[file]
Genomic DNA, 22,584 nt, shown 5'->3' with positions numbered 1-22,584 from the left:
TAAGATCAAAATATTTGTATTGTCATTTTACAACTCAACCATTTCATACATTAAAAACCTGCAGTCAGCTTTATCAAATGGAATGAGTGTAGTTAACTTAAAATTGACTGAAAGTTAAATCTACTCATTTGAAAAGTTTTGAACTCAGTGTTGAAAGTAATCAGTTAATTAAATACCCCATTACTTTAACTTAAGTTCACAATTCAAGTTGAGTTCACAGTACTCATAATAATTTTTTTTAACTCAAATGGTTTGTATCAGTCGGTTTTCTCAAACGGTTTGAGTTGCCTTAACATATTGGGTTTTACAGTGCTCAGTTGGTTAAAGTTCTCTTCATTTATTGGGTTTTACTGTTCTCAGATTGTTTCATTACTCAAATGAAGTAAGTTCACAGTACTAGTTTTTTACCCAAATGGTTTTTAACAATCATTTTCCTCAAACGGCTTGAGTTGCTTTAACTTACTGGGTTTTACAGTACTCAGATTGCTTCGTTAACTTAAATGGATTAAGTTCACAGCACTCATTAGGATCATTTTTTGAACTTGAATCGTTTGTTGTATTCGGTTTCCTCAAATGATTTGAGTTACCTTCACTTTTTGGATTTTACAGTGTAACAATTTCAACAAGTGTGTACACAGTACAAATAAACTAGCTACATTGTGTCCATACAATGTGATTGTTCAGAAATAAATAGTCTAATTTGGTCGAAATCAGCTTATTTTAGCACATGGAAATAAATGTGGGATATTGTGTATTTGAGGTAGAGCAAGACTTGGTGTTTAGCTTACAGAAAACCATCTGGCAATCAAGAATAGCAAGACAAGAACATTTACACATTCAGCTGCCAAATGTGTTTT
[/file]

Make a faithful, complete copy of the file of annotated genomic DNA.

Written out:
Genomic DNA, 22,584 nt, shown 5'->3' with positions numbered 1-22,584 from the left:
TAAGATCAAAATATTTGTATTGTCATTTTACAACTCAACCATTTCATACATTAAAAACCTGCAGTCAGCTTTATCAAATGGAATGAGTGTAGTTAACTTAAAATTGACTGAAAGTTAAATCTACTCATTTGAAAAGTTTTGAACTCAGTGTTGAAAGTAATCAGTTAATTAAATACCCCATTACTTTAACTTAAGTTCACAATTCAAGTTGAGTTCACAGTACTCATAATAATTTTTTTTAACTCAAATGGTTTGTATCAGTCGGTTTTCTCAAACGGTTTGAGTTGCCTTAACATATTGGGTTTTACAGTGCTCAGTTGGTTAAAGTTCTCTTCATTTATTGGGTTTTACTGTTCTCAGATTGTTTCATTACTCAAATGAAGTAAGTTCACAGTACTAGTTTTTTACCCAAATGGTTTTTAACAATCATTTTCCTCAAACGGCTTGAGTTGCTTTAACTTACTGGGTTTTACAGTACTCAGATTGCTTCGTTAACTTAAATGGATTAAGTTCACAGCACTCATTAGGATCATTTTTTGAACTTGAATCGTTTGTTGTATTCGGTTTCCTCAAATGATTTGAGTTACCTTCACTTTTTGGATTTTACAGTGTAACAATTTCAACAAGTGTGTACACAGTACAAATAAACTAGCTACATTGTGTCCATACAATGTGATTGTTCAGAAATAAATAGTCTAATTTGGTCGAAATCAGCTTATTTTAGCACATGGAAATAAATGTGGGATATTGTGTATTTGAGGTAGAGCAAGACTTGGTGTTTAGCTTACAGAAAACCATCTGGCAATCAAGAATAGCAAGACAAGAACATTTACACATTCAGCTGCCAAATGTGTTTT